“The CIO job at the White House, and really anywhere, can be a little overwhelming because it is a massive undertaking in today’s day and age,” Payton says. “I had the honor of making the operations work, while protecting the technology and the mission, for a very vast and diverse set of objectives at the White House.”
Payton has talked at events from the VIP breakfast for 10 people to the thousands in an enormous room in Las Vegas.
A side benefit at events is that Payton often gets asked to speak to women in a closed-door session.
“Those side events have always been very meaningful for me,” Payton says. “I am honored to spend time with other women to offer support and advice — to encourage them to push for their personal goals.”
There are several things Payton thoroughly enjoys by being a speaker, but what she enjoys most involves being with people and winning the war against cybercrime.
“Speaking affords me the opportunity to meet amazing, talented and smart people. I learn so much from the question- and-answer sessions and from the event sponsors and organizers,” Payton says. “I have traveled to locations and I have met people that I doubt I would have had the chance to do on my own. Many of the people I meet become friends and even clients.”
Prior to a meeting or event, Payton requests a pre-conference call to hear from the event planners. This allows her to study the purpose of the event and determine what’s one thing she wants them to take from this event and do differently when they get back home or to their office?
“If I can’t start a movement with each speech, I am not doing my job,” Payton says. “I’m not just on stage to frighten or entertain, I’m there to make everyone safer. I hate it when the ‘bad guys’ such as cybercriminals, human traffickers, child pornographers and fraudsters win. I want the ‘good guys’ to win. I focus on providing pragmatic advice so the audience can win.”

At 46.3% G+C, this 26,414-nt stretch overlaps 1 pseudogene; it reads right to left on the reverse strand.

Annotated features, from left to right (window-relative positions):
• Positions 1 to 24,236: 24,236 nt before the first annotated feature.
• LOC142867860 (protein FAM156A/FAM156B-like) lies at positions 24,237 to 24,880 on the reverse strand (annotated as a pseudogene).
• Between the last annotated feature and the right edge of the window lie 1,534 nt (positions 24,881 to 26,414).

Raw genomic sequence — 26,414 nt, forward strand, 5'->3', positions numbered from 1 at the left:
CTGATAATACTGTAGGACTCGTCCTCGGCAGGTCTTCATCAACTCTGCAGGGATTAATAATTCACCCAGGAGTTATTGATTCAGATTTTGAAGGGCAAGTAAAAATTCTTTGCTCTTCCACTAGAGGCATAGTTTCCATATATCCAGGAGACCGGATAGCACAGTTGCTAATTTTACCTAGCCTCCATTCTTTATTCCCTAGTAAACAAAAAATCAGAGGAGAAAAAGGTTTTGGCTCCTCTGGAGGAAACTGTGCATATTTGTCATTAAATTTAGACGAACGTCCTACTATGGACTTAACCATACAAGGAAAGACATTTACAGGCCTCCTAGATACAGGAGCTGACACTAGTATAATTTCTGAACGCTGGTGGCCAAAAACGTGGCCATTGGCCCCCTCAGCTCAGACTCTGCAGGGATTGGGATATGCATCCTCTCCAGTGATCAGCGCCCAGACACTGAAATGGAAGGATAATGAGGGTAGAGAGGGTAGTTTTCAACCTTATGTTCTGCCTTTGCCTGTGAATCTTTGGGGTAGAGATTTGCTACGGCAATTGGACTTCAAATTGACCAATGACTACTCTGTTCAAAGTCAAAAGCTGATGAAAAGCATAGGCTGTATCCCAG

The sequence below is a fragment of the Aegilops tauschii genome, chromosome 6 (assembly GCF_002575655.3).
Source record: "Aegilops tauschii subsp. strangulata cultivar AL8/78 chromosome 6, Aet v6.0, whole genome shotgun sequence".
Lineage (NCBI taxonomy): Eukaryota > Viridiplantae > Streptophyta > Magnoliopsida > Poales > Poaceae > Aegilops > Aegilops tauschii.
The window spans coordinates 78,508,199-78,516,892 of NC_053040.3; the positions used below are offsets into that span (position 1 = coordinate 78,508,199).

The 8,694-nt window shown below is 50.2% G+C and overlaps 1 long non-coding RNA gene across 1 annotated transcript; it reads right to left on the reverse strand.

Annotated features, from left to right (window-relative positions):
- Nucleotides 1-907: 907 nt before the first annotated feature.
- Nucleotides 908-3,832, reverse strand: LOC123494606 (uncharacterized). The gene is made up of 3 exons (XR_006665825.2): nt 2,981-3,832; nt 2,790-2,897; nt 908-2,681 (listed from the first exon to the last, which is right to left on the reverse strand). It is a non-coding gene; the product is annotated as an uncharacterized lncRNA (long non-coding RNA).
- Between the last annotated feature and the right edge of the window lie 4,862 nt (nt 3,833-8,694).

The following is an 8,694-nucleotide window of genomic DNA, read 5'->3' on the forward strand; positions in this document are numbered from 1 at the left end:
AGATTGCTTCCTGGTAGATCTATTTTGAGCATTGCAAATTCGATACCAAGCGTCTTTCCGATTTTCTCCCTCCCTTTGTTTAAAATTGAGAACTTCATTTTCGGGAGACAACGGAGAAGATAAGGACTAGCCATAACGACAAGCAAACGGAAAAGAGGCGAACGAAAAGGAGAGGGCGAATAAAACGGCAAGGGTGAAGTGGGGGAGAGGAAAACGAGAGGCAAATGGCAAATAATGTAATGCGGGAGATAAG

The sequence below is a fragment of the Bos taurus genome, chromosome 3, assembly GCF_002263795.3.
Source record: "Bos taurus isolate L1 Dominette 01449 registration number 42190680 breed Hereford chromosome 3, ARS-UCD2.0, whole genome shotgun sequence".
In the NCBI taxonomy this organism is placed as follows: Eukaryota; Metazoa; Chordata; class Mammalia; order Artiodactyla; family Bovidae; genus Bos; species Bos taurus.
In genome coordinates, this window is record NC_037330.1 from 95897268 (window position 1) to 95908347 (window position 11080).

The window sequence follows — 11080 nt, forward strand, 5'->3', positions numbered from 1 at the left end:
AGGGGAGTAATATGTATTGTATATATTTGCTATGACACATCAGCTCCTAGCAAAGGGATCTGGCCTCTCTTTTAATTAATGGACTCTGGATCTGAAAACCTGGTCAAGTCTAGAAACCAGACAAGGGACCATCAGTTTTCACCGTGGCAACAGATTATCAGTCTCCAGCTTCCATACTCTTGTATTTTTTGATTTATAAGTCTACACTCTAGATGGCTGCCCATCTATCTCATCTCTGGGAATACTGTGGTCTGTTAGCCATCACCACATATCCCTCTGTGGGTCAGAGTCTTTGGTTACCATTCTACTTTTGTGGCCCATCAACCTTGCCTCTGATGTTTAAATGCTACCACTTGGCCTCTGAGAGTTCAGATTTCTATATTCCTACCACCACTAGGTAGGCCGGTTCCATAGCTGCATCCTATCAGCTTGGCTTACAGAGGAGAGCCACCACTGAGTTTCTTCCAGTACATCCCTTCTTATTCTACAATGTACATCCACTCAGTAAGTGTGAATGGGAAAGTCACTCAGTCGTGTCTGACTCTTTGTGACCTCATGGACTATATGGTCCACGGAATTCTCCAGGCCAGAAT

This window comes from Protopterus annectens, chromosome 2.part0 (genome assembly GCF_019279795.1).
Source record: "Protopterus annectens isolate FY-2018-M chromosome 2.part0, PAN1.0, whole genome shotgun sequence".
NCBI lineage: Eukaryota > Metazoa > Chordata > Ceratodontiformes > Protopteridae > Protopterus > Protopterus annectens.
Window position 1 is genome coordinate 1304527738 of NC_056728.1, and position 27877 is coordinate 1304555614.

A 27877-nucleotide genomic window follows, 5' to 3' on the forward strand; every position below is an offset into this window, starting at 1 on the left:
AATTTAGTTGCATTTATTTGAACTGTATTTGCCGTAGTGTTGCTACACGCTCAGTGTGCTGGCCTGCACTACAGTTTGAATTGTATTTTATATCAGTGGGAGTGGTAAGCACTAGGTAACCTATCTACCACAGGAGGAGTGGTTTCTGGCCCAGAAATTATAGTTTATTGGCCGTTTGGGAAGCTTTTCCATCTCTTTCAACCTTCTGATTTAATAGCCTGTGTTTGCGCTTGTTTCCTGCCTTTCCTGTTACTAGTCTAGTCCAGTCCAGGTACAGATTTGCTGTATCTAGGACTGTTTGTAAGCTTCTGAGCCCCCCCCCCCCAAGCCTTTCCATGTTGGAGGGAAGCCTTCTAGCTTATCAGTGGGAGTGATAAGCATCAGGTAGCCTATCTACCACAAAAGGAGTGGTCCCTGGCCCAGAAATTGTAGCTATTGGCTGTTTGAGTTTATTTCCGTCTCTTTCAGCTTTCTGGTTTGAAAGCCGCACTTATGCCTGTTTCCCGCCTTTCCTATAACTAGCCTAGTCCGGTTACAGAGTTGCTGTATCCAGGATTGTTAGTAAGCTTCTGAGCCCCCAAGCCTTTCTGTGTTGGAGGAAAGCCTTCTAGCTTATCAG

When Sarah Thomas, the NFL’s first female official, addresses an audience, she rarely stands behind a podium. Rather she lets audiences know that her speech will be interactive.
“Right off the start, I survey the audience and ask them a question about loving football,” Thomas says. “And when almost everyone raises their hands, then I tell them to leave them up that we are going to take an oath. It’s a simple, funny oath about promising they will not boo the officials. Everyone laughs about it. This just disarms the ‘stiffness’ in the room.”
With a degree in communications with an emphasis on PR, Thomas, who has been speaking for almost 13 years, never thought she would be able to use her background as a platform about her journey.
“The topics I typically cover are about things that motivate — real stories about everyday life that have molded me and things I’ve learned along the way,” Thomas says. She typically speaks at national sales meetings, white- and blue-collar groups, Girl Scouts, churches, commencements, women’s groups, men’s groups and to students.
“There’s not an audience that my story cannot impact,” Thomas says. “I like being able to inspire and motivate others by being real, authentic and sharing who I am; things I’ve learned from not only successes, but failures too. But most of all having fun, laughing and allowing the audience to feel what I’m sharing. I’ve had mothers come up to me with tears saying how much they needed to hear this, students saying how inspired they are by knowing they can do anything they put their mind to, men saying they wish their daughters or wives were there. The joy I have in sharing with others about never giving up, believe in yourself, no matter what, is so rewarding for me.”C&IT